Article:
The first time I was here was in 2010 or 2011. I met a group of tea drinkers here and had a wonderful afternoon getting to know a lot of interesting ladies. In fact, I met a lifelong friend that day (Hi, G!).
I was last here on a Saturday, and it took an hour and a half to get the tea and kebab I ordered. I have to admit that was a little frustrating, because it shouldn’t take an hour and a half to make a tea. I probably would have ordered a second or third one to go with my food if they hadn’t waited to serve the tea with my food. The server did offer the table half a House Smoothie (a vegan smoothie with mango, strawberry and banana blended with rosewater), which I grabbed since they had all been served their food at that point. It was very refreshing! I’d definitely order it next time. They had three people behind the counter (one just doing the dishes) and were obviously in the weeds, so I do plan on giving them a third chance during the week some time. You order at the counter, and they (eventually) bring your drinks and food to the table. You pay when you leave.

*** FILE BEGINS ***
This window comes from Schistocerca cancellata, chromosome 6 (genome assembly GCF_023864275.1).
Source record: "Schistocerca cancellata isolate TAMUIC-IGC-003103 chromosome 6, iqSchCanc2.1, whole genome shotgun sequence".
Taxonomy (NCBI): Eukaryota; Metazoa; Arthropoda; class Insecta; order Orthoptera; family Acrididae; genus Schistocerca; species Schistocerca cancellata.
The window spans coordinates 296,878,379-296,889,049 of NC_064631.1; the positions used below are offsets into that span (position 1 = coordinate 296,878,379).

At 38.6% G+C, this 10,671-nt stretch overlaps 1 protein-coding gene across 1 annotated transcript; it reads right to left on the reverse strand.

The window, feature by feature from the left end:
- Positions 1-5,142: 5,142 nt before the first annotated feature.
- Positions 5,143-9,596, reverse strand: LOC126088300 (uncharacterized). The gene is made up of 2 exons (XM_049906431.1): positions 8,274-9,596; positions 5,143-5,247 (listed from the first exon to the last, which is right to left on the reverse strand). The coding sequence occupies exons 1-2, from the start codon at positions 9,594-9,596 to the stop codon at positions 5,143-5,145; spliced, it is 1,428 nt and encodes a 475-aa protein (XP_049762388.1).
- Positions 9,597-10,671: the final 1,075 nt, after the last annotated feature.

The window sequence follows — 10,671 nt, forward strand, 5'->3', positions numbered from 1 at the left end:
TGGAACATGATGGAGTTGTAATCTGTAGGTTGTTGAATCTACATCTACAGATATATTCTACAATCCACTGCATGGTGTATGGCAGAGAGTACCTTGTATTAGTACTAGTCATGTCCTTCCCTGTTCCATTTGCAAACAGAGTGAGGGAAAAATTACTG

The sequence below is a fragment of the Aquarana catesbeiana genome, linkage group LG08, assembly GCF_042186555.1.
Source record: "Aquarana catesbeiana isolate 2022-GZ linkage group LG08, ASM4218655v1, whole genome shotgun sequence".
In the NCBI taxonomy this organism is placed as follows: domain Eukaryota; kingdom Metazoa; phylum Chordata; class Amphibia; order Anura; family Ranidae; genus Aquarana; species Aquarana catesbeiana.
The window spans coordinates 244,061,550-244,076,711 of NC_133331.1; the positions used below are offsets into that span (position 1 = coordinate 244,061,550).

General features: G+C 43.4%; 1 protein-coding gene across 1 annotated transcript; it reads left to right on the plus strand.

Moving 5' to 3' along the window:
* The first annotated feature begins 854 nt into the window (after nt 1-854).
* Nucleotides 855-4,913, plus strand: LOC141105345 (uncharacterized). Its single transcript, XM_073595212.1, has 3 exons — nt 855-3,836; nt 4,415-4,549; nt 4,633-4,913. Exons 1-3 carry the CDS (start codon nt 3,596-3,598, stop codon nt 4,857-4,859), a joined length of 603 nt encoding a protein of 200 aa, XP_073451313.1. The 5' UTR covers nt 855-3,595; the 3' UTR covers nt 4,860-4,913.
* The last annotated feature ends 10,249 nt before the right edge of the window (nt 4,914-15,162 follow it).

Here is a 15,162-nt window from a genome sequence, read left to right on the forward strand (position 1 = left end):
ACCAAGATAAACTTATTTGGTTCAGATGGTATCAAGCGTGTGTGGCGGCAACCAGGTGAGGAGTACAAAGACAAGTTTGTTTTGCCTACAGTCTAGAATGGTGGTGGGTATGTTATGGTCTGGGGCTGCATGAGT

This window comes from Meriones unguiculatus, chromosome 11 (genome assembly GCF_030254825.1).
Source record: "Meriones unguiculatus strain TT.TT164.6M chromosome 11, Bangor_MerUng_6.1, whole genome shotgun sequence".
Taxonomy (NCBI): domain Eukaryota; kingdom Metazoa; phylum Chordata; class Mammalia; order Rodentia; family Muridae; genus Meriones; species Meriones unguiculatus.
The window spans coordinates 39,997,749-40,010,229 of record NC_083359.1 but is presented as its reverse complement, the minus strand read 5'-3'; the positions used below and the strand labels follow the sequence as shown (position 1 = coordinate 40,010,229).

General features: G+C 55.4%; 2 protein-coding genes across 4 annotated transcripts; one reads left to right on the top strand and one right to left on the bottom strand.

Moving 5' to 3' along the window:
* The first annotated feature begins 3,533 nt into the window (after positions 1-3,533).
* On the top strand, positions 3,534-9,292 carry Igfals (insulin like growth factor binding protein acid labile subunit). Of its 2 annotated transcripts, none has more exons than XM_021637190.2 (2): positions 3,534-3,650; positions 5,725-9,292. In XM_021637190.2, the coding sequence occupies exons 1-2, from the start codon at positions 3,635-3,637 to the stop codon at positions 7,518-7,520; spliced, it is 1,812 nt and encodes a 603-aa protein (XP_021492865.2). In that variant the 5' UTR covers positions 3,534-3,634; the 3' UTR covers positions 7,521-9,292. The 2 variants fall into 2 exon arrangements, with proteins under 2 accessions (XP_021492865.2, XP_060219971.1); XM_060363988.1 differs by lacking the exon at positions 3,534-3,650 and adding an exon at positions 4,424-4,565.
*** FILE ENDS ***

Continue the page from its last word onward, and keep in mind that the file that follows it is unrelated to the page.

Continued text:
I was there that Saturday with my tea group, so I was feeling more adventurous than ordering a straight Darjeeling or Orange Pekoe tea. The menu had a very wide selection of black, green, white, and ethnic teas as well as chais and “comfort blends” (basically spiced milks). Where else will you find hot chocolate made with chocolate, steamed milk, and rosewater? They also have a large selection of house roasted coffees. I decided to get the Friday Market Libyan Tea, which features black tea, roasted peanuts, mint and brown sugar. I was intrigued. It was the wildest yet one of the most delicious teas I have ever enjoyed. The mint was floating on the surface along with a good amount of roasted peanuts. The brown sugar meant I didn’t need to add any sugar. It was perfect just as it is. I also had the Moroccan Mint because my friend ordered me the wrong tea, but it was also lovely with fresh mint leaves. I had wanted to try their special tea that day, a green tea with mint cinnamon, but she must have misunderstood me when I asked.